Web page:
Train Travel

When it comes to public transportation in the region, trains are better than buses—they're fairly efficient and quite frequent, and most stations aren't too far from the center of town. The railroad track follows the Via Emilia (SS9). In Emilia it generally takes 30–60 minutes to get from one major city to the next. To reach Ferrara or Ravenna, you typically have to change to a local train at Bologna. Ferrara is a half hour north of Bologna on the train, and Ravenna is just over an hour east.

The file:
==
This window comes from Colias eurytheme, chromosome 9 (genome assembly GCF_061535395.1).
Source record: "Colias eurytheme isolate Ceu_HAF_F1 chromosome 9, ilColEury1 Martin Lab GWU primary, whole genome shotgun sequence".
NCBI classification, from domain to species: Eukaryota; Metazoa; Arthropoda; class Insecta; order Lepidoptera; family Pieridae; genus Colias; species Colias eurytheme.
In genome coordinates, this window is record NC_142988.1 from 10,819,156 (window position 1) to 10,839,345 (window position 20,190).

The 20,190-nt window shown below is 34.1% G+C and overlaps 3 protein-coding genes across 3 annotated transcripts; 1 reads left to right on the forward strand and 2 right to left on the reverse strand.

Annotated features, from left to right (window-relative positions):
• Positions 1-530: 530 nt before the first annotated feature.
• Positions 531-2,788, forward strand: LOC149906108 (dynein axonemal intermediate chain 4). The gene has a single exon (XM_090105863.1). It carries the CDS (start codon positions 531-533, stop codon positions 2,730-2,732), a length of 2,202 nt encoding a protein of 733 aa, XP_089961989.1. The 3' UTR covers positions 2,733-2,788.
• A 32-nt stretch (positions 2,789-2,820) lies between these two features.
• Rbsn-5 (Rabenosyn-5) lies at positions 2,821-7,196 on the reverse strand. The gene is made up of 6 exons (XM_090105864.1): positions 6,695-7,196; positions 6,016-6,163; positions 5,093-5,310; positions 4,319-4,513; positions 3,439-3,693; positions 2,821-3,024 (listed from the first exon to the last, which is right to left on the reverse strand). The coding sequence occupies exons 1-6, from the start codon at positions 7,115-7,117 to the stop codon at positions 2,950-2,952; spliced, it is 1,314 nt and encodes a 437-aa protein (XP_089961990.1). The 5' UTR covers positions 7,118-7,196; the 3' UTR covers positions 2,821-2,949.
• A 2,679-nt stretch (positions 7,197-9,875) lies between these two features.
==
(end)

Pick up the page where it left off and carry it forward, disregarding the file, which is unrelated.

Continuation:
Bologna is an important rail hub for northern Italy and has frequent, fast service to Milan, Florence, Rome, and Venice. The routes from Bologna to the south usually go through Florence, about 40 minutes away on a high-speed train. The high-speed Frecciarossa train service cuts the time from Milan to Bologna to only one hour. On the northeastern edge of the region, Venice is 1½ hours east of Ferrara by train. Check the website of the state railway, the Ferrovie dello Stato (FS www.trenitalia.com), for information, or stop in a travel agency, as many sell train tickets (without a markup) and agents often speak English. Italo (www.italotreno.it), a privately owned high-speed train line, competes with the state-sponsored service. Italo's Turin–Salerno line makes stops in Bologna, Florence, Rome, Naples, and Salerno; the Venice–Napoli line stops in Padua, Bologna, Florence, and Rome. Some of these also stop at secondary stations.

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